OBJECTIVE: To evaluate the efficacy of low-intensity laser irradiation for the induction of wound healing of a diabetic neuropathic foot ulcer. CASE: We report a case of a man with insulin-dependent diabetes mellitus, sensory neuropathy, macroangiopathy and microangiopathy who had been suffering from an ulcer of his first left toe accompanied by osteomyelitis for 6 weeks. RESULTS: After a total of 16 sessions of low-intensity laser therapy using a 670-nm diode laser administered within a 4-week period the ulcer healed completely. During a follow-up period of 9 months, there was no recurrence of the ulcer even though the patient's metabolic condition remained unstable. CONCLUSIONS: Although laser therapy was not applied as a monotherapy, the present observation suggests that it might constitute a useful side-effect-free alternative treatment modality for the induction of wound healing of neuropathic ulcers in diabetic patients. Therefore large properly controlled randomized studies seem justified.
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ranking = 0.39996460083033
keywords = diabetic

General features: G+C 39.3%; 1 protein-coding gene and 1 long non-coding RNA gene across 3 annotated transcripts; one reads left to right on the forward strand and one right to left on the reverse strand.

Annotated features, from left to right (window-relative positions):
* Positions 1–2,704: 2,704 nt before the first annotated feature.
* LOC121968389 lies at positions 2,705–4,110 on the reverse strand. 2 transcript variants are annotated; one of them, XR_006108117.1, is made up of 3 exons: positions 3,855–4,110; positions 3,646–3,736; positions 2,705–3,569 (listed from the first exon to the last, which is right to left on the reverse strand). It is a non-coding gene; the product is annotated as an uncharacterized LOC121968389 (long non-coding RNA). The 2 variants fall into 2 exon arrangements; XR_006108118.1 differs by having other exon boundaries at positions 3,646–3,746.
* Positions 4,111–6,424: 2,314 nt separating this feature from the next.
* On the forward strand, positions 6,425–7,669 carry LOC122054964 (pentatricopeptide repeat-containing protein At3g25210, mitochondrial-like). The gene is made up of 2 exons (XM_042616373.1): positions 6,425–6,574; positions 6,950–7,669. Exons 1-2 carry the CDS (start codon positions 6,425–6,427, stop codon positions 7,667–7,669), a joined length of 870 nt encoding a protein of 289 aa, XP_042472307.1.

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3/109. Generalized tetanus in a patient with a diabetic foot infection.

    tetanus is a preventable disease that continues to affect people in the united states due to poor immunization practices in our health care system. A 57-year-old man with type 2 diabetes mellitus, hypertension, and end-stage renal disease with many hospital admissions came to the hospital emergency department because of a blackened great toe. He denied pain in the toe or knowledge of foot injury. The patient also complained of temporomandibular tenderness accompanied by inability to open his mouth completely. The man's problems progressed to generalized tetanus and required a long hospitalization. clostridium tetani can flourish in the anaerobic environment of a diabetic foot infection. Practitioners should be aware of tetanus as a rare but potentially serious complication of diabetic foot infections.